Saturday, 23 January 2016

PODCAST REVIEW: After Serial

Article previously published in The Tribune's Weekend section on January 22



LAST week, we looked at the return of the Serial podcast – whose popularity has seen it burst beyond the boundaries of the podcast world and feature on news shows and even hook up with a film company for its new series.
The first series left matters unresolved, however. It told the real-life story of the murder of Baltimore student Hae Min Lee, for which her boyfriend, Adnan Syed, was convicted and sent to jail. The Serial podcast picked away at the evidence in the case, pointing out flaws in the investigation. But at the end of the series... Adnan was still in jail, and there were no definite answers.

Undisclosed

Undisclosed picks up where Serial left off. It's different from Serial – it's not connected and it doesn't have the same measured pace that gave Serial such a fascinating impetus. Rather, this is a podcast by three lawyers examining the same case, one of which knew Adnan in his younger years.
For those wanting to further their knowledge of the case, there is more to be found here... but you're going to have to work for it. The microphones are awful, for starters, making it a strain to listen to – and then once you do figure it out, the podcast hops all over the place, not laying out clearly why pieces of evidence are important, and it becomes something of a swirl. Add to that the fact that this is essentially a group self-identifying as Team Adnan and you quickly see that the evidence isn't being thoroughly examined. If you need to follow the case that launched Serial further, then yes, there is more to be found here. But as a podcast on its own, it lacks the storytelling flair, the objective perspective and gripping nature of Serial.


Sword and Scale

Far more professional is Sword and Scale, which is also a true-crime podcast series. Each podcast explores a case that has appeared before the courts – the two most recent podcasts dealing with the case of so-called Facebook Killer Derek Medina, who shot his wife, Jennifer Alfonso, repeatedly in the kitchen of their home, and then went to social media and posted a message saying “Im going to prison or death sentence for killing my wife”. More than that, he also took a picture of his wife after shooting her and posted that to Facebook too. Unlike the Serial stories, there's no question here of guilt – he absolutely did it, but rather the podcast explores the court process and the detail of what led up to the killing. It's a very hard listen because of the content, but it's a very honest show, also exploring who this man was – bizarrely, also being a writer of self-help books. What emerges is a picture of a narcissist and a control freak. Host Mike Boudet presents an unvarnished, realistic look at the horror of such cases – but also poses thoughtful questions, one other show highlighting what people think needs to be changed in the justice system. A fascinating listen, and heartbreaking in its detail.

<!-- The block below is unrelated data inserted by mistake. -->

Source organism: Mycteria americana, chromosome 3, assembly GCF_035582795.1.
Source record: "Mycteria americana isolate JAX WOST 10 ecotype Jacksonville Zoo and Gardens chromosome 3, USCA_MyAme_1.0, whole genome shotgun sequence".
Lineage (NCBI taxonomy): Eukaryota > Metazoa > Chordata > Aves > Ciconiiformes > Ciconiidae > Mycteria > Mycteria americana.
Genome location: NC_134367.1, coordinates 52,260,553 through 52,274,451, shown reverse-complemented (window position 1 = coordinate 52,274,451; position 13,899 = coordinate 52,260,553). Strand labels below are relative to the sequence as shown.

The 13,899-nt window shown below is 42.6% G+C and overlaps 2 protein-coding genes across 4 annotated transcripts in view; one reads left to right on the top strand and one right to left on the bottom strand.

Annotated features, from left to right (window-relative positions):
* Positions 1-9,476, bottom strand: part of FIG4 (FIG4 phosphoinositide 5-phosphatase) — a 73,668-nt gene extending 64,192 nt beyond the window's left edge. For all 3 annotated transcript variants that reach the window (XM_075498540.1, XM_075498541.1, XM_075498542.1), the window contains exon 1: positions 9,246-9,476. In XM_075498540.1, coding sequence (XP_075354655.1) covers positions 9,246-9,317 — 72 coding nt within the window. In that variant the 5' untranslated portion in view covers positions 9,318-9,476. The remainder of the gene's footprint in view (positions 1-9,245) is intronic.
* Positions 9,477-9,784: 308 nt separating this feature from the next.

Criminal

Lastly, and in the same vein, is Criminal. Another podcast about crime, it says it looks at “stories of people who've done wrong, been wronged, or gotten caught somewhere in the middle”. Phoebe Judge is the host, and an excellent one – very polished in her presentation, and setting up the story clearly and precisely. The shows are fairly short – between 20 and 30 minutes – and so they don't really examine the evidence of the cases featured, rather they delve into the world around the case. For example, the latest show features Michael Ross, the first person to be sentenced to death in Connecticut since 1960. Between 1980 and 1985 , he killed eight girls and women, raping seven of them. The focus is as much however on Martha Elliot, a journalist who followed his case for the better part of 20 years. Ross claimed he wanted to die in order to atone for what he had done, and Elliot spent a long time trying to work out whether his remorse was real or not. Again, this can be a tough listen with the detail of the crimes being revealed, but it does tackle the broader issues, such as the use of the death penalty and the nature of punishment. Ross was executed in 2005. Listening to Elliot talk about him – she even says that she told him that she would miss him and their conversations before his execution – gives a real sense of the human aspects of the situation. It's a brilliant show, well worth listening to and that lingers long in the thoughts afterwards.


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